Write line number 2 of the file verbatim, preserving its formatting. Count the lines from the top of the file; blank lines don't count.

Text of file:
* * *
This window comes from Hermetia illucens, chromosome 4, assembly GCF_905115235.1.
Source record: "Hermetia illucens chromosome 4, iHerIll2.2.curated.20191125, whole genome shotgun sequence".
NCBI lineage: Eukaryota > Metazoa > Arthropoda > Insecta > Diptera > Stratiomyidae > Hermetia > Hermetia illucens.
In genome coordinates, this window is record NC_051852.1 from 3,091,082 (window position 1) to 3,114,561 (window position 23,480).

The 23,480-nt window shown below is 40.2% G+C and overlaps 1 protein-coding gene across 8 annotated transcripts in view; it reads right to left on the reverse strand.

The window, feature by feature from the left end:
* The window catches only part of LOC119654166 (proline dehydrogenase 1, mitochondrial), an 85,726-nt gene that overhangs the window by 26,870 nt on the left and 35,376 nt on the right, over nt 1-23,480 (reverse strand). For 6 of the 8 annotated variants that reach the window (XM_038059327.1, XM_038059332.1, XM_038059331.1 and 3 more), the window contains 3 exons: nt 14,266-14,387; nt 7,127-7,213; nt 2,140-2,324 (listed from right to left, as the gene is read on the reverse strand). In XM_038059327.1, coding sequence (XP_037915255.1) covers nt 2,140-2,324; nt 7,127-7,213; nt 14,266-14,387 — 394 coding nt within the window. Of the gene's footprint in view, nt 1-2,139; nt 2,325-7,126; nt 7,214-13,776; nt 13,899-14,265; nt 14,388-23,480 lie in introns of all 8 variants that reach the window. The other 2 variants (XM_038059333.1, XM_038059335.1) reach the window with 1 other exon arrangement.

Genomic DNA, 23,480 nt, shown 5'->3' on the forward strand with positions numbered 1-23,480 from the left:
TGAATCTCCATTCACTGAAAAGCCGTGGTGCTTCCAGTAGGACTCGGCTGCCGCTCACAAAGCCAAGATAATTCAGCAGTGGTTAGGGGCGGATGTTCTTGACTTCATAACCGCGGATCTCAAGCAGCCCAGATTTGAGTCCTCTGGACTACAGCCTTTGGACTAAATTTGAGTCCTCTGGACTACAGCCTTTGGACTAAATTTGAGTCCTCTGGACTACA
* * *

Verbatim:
Source record: "Hermetia illucens chromosome 4, iHerIll2.2.curated.20191125, whole genome shotgun sequence".